Epson V600 revisited

Back to work on ol’ school scanner.  I had lots of problems last time, which I seem to have gotten around now, it just took a little brainpower.  It seems I’m only allowed to save a maximum of 1.5GB on a school computer, and after that things just don’t save.  It’s good I know that now, instead of taking things out on the equipment, I’m the one who’s to blame.  Well, actually the school is; their greedy ways kept me from scanning medium format images to TIFF.

Then again, I’d only use TIFF if I were planning to work on a picture in Photoshop, and it would be pretty annoying having to get one finished and either uploaded to Cloud or saved on a flash drive, then deleted from the hard drive before I could scan the next.  Anyway, I prefer to get all I need from the scan rather than endlessly alter things in Photoshop.

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Standard scan – it looked more interesting on the road, I guess…Irvin001
Epson scan

One gripe about the Epson software: zooming in on any previewed image resets the scan settings!  If you have some settings that work well, but you want to fine-tune things, even where the edges of the image are, and all the settings reset.  I wrote down some standard settings on a piece of paper.

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Standard scan                                 Epson scan – my friend’s son

Having the power to do adjustments is somewhat annoying I’ve found, and depending on how particular one is about their images, can take a long time.  At least with slides, if I do my job right with the camera, everything looks the way it should automatically.  I used expired film this time, a roll of Fujicolor 200 that I picked up at a thrift store for 50c, overexposed 1 stop.  Perhaps it wasn’t enough, I’m not sure.  The scans from the camera store came out somewhat bland, I thought, and makes me wonder just how expired this film is.  I bumped up the saturation a bit when scanning in some cases, played around with the color shifts, but I’m no wizard with the scanner (yet).  It’s good to have the camera store scans as a baseline, to tell me when I’m losing too much information due to incompetence.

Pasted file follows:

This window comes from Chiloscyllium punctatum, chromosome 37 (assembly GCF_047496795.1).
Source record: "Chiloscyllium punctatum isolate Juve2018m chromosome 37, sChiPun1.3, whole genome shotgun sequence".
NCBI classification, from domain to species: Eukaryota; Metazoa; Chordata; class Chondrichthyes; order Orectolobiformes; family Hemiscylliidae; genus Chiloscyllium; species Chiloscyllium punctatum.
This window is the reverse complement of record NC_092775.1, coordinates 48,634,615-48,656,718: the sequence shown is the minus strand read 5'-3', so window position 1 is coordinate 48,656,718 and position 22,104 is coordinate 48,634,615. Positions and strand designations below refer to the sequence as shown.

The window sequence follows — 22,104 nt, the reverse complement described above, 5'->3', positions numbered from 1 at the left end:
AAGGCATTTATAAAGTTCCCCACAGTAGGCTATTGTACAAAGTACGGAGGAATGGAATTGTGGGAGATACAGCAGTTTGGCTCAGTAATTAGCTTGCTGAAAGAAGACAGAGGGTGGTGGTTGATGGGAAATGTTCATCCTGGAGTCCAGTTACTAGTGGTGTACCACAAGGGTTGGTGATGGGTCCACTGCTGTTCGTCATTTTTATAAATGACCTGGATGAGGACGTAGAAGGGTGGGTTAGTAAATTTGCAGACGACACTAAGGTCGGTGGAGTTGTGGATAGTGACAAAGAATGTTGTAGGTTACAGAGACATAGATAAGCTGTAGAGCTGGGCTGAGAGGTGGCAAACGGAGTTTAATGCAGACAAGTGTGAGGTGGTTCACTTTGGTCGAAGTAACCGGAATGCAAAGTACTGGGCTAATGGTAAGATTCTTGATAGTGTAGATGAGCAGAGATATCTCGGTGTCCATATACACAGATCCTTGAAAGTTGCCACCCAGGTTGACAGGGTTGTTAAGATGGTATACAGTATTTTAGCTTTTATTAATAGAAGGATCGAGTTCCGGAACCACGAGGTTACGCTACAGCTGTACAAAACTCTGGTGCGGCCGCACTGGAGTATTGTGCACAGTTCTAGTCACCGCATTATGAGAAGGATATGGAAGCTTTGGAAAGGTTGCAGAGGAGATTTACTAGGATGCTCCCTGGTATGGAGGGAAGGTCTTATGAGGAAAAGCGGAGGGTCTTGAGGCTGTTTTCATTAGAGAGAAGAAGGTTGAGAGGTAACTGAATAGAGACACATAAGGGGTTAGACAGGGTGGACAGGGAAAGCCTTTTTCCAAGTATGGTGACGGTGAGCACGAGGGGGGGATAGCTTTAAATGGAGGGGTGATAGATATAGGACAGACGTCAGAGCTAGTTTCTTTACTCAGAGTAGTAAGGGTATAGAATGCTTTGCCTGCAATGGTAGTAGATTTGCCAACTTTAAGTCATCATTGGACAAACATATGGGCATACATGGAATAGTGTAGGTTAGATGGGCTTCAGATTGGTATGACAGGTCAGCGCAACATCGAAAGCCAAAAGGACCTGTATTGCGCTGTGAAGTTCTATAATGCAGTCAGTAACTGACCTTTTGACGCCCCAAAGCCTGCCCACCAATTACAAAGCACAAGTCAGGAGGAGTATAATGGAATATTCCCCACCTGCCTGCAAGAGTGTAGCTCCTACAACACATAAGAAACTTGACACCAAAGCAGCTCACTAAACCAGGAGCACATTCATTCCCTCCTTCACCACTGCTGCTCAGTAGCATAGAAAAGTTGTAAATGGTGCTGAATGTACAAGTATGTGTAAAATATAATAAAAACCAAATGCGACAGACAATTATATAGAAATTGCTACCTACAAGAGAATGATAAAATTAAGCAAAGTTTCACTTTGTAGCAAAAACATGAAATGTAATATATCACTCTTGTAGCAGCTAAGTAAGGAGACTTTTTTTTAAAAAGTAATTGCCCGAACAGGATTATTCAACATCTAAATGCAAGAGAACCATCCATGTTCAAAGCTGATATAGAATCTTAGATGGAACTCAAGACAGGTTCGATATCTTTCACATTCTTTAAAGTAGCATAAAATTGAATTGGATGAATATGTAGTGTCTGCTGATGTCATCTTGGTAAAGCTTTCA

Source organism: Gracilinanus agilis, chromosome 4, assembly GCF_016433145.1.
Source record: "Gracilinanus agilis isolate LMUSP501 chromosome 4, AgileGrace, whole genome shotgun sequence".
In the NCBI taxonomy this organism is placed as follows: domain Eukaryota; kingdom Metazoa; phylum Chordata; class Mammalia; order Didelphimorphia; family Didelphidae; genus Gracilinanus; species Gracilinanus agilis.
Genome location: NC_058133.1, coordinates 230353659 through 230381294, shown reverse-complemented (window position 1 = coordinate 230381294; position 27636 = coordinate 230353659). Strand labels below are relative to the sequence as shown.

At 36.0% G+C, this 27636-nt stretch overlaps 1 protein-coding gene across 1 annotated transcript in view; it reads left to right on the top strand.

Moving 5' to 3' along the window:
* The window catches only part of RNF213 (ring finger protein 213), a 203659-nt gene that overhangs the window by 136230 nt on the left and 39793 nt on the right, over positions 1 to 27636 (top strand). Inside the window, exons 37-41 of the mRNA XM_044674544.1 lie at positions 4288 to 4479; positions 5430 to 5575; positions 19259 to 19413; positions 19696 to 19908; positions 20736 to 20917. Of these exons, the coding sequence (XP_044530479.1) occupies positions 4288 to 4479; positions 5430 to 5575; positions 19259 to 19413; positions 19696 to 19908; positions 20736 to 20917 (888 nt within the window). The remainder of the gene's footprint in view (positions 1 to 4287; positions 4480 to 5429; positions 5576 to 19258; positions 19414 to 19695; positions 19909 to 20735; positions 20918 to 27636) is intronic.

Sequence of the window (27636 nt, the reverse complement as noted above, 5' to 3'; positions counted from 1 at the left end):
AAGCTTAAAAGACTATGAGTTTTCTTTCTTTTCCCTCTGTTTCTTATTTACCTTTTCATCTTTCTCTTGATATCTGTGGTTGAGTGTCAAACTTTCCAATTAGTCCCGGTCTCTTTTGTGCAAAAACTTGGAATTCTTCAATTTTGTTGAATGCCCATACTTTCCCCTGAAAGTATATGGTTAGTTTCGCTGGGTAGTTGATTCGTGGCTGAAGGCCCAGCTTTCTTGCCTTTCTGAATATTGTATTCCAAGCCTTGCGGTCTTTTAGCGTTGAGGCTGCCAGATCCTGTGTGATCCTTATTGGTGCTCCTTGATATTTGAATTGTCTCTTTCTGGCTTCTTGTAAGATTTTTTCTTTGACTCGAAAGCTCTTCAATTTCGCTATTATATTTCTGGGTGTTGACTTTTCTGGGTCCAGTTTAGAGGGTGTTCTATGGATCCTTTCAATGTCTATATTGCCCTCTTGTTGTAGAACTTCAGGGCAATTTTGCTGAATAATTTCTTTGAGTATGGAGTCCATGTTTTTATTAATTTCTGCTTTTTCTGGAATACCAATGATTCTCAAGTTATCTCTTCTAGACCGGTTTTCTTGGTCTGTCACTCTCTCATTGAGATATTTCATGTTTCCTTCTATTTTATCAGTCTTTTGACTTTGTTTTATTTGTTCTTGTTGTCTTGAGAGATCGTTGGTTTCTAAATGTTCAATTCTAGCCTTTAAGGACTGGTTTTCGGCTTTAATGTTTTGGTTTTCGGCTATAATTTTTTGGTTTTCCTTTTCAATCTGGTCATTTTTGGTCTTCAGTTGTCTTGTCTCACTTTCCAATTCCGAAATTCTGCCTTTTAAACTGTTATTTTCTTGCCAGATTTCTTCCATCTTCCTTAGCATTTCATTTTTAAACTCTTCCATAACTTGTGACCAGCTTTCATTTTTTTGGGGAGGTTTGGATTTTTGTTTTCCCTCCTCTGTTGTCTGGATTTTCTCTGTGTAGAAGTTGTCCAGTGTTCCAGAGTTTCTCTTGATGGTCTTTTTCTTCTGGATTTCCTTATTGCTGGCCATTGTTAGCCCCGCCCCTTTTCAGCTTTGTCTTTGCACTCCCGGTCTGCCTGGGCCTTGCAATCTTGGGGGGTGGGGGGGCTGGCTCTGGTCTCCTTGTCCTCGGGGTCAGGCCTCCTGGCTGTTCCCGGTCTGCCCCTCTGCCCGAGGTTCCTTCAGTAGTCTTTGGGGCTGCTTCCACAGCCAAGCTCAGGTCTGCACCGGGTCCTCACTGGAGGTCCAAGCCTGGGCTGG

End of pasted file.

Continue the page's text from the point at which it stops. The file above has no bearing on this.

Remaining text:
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Standard scan – Katy playing at the Pike’s Peak or Bust RodeoIrvin002
Epson scan

One day I will master tone curves.

Probably not today.

I think I’ll have to search around for a good book on digital scanning.  I’m always ready to learn new things, now that I have some (free!) equipment with which to play around.

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Standard scan – the dog hiding from the evil thunder.
Irvin009

Epson Scan

This is the only picture that came out looking like it should.  This is the Superia Look that was missing for most of the album.  Maybe it just got more light than the others, I’m not sure, but I tried to get it as close as possible to the first image.

You know, honestly, I’m not altogether happy with the results of the scans.  I had lots of trouble scanning some of the images without little annoying dots all over the picture, something to do with changing the colors too drastically, I believe.  It’s great for correcting colors when things don’t turn out the way you want them to, but if you’re using fresh film properly exposed, I think you’d be better off with just the standard scans.  Also, I thought that scanning at 4800 dpi would give me more detailed images.  Then I decided to see just how sharp those 4800 dpi images actually were:

Fullsize-standard
Standard scan (at ~400%)Fullsize-Epson